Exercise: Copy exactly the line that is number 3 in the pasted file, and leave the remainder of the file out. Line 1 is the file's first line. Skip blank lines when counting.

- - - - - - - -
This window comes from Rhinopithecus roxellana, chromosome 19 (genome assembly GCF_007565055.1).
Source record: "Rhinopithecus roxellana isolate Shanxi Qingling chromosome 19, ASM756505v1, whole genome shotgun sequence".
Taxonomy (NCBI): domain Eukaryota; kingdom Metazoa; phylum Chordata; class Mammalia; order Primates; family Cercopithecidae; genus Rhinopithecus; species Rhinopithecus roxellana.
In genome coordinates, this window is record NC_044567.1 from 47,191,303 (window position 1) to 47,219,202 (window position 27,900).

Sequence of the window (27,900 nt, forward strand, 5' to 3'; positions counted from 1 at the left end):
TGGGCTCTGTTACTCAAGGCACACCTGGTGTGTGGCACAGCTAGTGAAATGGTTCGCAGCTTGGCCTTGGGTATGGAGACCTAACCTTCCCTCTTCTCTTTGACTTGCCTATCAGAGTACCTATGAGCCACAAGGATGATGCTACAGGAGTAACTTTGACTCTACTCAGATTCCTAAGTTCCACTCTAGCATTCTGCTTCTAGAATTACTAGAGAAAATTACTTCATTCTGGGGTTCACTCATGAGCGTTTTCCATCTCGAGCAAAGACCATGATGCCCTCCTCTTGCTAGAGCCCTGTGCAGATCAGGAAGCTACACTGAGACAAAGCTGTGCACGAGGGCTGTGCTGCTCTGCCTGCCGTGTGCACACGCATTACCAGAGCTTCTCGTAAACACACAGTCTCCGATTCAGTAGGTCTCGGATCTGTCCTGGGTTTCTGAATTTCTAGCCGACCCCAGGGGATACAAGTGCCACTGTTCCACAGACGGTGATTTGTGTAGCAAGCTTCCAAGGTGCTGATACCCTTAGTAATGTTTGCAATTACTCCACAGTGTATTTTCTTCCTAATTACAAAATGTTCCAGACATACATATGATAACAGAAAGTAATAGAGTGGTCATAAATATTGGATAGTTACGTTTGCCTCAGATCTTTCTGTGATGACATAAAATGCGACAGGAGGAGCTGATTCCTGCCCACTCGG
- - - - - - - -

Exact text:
Taxonomy (NCBI): domain Eukaryota; kingdom Metazoa; phylum Chordata; class Mammalia; order Primates; family Cercopithecidae; genus Rhinopithecus; species Rhinopithecus roxellana.